Introduction Supine percutaneous nephrolithotomy (PCNL) has become increasingly widespread during the last 2 decades. The aim of this study was to analyze the transition from prone to mainly supine PCNL in 2 endourologic centers. Material and methods We retrospectively analyzed data on 214 consecutive supine PCNLs divided into the first (2011-2013) and last (2014-2016) 3 years of this study. The first 27 cases were also included in a randomized controlled trial (RCT) by comparison with 24 prone PCNLs. We compared the clinical outcome and implementation rate. The surgical team was surveyed for their overall impression of performing supine PCNLs. Results The RCT revealed a trend toward shorter operative time (138 vs. 150 minutes), anesthesia time (174 vs. 192 minutes) and hospitalization (2.2 vs. 2.6 days) in the supine PCNL group, without statistical significance and similar stone free rates (SFR) as for the prone PCNL group. Implementation of the supine PCNL reached 96% in 3 years. There was a decrease in operative time (110 vs. 154 minutes; P <0.0001), hospital stay (1.5 vs. 2.1 days; P <0.01), blood transfusion (5% vs. 14%; P <0.05) and rate of ancillary procedures (5% vs. 16%; P <0.05) in the last 3 years of the study. SFR remained stable. Both the surgeons and anesthesiologists expressed their unanimous preference for the supine position over the prone position. Conclusions Supine PCNLs are easy to implement without a significant learning curve for an experienced endourologist. They can be employed in complex cases and improve surgeon’s ergonomics and anesthesiologist’s access to the patient.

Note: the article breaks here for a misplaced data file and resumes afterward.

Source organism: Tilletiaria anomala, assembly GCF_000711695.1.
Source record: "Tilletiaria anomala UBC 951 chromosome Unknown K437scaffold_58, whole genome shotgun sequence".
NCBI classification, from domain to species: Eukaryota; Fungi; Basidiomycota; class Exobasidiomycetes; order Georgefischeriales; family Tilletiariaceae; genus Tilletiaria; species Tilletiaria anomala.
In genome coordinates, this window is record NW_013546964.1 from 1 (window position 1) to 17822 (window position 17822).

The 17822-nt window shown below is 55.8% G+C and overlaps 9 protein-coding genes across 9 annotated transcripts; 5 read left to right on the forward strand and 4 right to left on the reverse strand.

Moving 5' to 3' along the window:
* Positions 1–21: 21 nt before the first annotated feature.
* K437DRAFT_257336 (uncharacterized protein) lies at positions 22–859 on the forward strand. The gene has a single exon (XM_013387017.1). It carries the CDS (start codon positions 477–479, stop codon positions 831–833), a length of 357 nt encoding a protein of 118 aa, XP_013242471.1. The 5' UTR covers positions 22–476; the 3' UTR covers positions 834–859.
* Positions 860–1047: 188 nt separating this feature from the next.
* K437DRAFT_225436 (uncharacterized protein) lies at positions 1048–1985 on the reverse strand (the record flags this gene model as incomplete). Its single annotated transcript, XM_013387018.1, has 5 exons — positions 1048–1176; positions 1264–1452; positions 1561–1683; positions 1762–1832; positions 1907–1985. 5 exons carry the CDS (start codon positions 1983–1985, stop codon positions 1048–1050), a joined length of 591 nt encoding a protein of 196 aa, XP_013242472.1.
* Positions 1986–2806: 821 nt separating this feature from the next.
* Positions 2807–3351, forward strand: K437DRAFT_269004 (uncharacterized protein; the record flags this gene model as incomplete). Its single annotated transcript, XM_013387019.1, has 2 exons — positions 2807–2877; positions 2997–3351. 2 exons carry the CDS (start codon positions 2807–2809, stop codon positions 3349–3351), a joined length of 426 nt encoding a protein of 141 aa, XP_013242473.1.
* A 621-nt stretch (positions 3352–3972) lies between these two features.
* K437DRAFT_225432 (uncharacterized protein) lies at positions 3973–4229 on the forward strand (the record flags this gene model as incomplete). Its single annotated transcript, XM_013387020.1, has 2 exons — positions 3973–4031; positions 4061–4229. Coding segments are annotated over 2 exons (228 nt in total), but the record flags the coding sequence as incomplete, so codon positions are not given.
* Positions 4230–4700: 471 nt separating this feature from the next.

- Supine percutaneous nephrolithotomy (PCNL)